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[whitespace] Residents complaining about hatchet job on median trees

Saratoga--Saratogans place a high value on their neighborhood trees, perhaps more so than any other local community.

That's why it's no surprise that two weeks ago residents began noticing something different about the drive between here and Los Gatos along Highway 9. That drive along Saratoga-Los Gatos Road is a scenic one, lined with all kinds of trees and majestic hillside views.

Recently, however, many residents began noticing some of the trees in the center divide are suddenly bare. A couple of the trees are nearly gone--nothing but the trunk and some stubs here and there.

The trees have been pruned so badly that in a few years, according to a city arborist, the trees may become more dangerous than they were before the pruning.

So many Saratogans have cried foul on what they think is a hack job on the few trees that they began calling City Hall last week asking for help. Unfortunately, they're not going to get it, because the center divide is part of Highway 9, which is the sole property of Caltrans.

According to the city's arborist, Caltrans promised the city of Saratoga that it will not prune the other trees on the strip as severely.

The trees are two different types of eucalyptus, Eucalyptus sideroxylon and E. sideroxylon rosea--or iron bark and pink iron bark. The trees, according to Saratoga's arborist, Barrie Coate, are much different than the grand globulus variety on the Saratoga Elementary School campus--those much hyped and protected trees.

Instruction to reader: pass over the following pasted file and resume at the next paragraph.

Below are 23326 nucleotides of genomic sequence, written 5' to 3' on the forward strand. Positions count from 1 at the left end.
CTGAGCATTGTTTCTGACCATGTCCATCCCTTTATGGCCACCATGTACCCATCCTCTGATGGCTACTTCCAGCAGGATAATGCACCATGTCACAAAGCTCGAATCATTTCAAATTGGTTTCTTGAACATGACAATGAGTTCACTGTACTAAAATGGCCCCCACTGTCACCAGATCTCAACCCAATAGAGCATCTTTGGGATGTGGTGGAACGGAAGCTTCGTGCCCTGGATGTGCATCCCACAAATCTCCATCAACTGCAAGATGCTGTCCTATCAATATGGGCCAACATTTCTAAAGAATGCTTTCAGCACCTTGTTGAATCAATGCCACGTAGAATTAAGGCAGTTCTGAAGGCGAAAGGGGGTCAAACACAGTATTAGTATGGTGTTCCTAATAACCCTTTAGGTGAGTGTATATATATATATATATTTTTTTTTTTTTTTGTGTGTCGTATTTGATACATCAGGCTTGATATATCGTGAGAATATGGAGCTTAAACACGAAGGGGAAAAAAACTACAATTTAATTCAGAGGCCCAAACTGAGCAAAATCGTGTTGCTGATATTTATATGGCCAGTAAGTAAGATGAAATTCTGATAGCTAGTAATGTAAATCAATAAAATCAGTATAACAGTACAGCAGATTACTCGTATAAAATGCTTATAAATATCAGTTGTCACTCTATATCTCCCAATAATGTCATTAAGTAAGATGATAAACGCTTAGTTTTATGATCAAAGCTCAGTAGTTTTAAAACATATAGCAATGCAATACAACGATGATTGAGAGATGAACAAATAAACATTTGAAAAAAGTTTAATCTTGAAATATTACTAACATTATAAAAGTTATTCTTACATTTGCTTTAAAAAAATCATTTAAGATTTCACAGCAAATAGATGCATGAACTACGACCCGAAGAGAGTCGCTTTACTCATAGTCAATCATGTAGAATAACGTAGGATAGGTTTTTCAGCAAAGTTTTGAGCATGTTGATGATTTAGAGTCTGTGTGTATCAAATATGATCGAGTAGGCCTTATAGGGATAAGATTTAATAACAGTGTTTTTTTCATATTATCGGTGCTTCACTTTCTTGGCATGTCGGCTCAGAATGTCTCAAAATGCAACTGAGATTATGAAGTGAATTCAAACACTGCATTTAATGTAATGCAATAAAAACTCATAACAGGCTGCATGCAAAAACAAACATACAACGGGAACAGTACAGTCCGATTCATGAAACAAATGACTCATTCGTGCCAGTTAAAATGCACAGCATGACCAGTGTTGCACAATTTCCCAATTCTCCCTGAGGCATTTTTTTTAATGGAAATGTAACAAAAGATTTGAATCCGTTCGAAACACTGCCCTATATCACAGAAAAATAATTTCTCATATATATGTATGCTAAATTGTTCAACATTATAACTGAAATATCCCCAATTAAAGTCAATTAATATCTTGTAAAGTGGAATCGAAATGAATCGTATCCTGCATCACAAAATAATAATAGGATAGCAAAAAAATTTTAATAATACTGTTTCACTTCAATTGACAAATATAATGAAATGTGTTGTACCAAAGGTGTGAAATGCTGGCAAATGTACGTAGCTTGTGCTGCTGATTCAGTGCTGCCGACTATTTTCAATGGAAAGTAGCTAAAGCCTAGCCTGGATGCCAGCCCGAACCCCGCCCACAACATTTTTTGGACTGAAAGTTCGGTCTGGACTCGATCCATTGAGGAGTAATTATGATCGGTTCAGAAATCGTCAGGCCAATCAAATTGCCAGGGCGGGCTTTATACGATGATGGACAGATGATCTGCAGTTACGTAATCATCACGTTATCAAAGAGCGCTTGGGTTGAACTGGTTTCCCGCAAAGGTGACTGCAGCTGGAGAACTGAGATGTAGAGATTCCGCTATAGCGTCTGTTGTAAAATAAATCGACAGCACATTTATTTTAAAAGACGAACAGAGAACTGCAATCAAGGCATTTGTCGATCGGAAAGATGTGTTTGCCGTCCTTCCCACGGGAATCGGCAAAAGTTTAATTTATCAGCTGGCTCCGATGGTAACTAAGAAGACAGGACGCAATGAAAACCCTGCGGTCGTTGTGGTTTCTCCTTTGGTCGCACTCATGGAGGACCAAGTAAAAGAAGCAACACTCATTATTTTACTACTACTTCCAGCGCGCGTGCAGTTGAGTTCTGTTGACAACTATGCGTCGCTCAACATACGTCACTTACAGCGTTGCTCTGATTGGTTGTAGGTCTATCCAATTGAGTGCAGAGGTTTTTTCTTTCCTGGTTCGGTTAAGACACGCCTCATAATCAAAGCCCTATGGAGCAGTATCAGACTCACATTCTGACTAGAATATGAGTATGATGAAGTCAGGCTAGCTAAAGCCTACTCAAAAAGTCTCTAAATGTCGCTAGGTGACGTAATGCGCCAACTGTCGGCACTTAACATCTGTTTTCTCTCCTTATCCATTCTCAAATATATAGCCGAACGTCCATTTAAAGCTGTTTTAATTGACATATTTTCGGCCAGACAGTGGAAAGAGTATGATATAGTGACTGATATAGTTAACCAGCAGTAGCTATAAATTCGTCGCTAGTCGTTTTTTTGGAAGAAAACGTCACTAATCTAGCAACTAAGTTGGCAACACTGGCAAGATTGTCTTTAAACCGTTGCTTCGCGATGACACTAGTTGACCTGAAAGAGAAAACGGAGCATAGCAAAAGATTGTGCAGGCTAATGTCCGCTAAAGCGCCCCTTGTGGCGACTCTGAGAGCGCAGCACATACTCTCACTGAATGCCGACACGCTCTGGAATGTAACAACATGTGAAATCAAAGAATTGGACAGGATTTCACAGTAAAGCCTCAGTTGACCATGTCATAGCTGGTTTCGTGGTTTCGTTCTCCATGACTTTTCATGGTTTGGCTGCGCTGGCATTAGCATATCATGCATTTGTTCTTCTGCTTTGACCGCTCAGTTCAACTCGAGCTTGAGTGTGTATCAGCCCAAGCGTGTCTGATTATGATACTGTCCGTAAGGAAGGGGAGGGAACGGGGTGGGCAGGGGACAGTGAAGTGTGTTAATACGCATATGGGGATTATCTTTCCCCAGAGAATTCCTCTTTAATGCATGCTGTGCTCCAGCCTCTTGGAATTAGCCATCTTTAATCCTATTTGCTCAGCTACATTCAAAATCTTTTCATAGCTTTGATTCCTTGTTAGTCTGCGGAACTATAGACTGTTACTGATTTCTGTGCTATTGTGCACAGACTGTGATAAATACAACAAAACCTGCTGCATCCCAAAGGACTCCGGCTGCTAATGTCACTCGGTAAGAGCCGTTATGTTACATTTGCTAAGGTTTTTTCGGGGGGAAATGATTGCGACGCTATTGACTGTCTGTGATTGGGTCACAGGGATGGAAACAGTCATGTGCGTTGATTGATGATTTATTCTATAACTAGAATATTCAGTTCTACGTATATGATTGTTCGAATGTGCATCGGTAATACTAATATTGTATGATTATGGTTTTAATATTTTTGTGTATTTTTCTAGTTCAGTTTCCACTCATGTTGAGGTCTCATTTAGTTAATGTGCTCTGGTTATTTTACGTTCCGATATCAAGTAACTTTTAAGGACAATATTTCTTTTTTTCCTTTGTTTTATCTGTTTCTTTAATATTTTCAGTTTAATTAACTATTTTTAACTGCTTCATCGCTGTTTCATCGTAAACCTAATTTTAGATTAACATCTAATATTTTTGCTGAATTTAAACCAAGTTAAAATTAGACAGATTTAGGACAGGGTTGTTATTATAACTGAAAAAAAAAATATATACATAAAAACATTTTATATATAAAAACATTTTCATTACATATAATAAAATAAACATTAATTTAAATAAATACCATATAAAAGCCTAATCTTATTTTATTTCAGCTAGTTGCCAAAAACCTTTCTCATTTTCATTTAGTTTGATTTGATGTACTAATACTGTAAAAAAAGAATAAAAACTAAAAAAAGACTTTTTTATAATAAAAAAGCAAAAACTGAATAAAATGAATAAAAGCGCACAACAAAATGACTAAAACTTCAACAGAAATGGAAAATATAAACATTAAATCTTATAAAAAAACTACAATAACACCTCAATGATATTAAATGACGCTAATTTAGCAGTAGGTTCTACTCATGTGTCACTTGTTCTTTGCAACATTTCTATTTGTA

"It's like comparing oranges to watermelon," he said.

Three weeks ago, Caltrans crews began pruning the eucalyptus trees along that portion of the center divide just past Fruitvale Avenue. Calls immediately began stacking up at City Hall.

The calls were forwarded to Coate, who, despite a bout with pneumonia, went out and talked to the crews performing the job.

According to Community Development Director James Walgren, the city often receives calls on poor pruning jobs, which he alleges are usually the work of utilities companies, which are required by law to keep limbs away from power lines.

Coaste said that in this case, however, the crews simply did a poor job.

"The work that's been done on those five trees was awful. But I talked to the guy who represents their crews, and he said they wouldn't prune the rest so severely," he said.

Coate said he handed the crews a set of pruning guidelines and standards set by the western chapter of the International Society of Arboriculture, as well as governmental pruning standards to show how to properly prune the trees.

Coate said Caltrans performed "topping" and "stub-cutting," two techniques where major limbs are cut all the way back to a stub, and where there is no other branch outcropping.

The trees won't die, but in about three years weak "water sprouts" will have formed into new branches, which could easily fall and endanger passers-by.

What the crews should have done, Coate said, is "drop-crotch" pruning, where foliage is thinned and limbs are cut back to another branch that's about half its size. That way, the minor branch will become strong and take over on the limb.

According to Coate, a tree shouldn't be pruned of more than 30 percent of its leaf cover in one year.

"They just took off way too much foliage," he said, adding he's been promised better cooperation in the future.
Steve Enders

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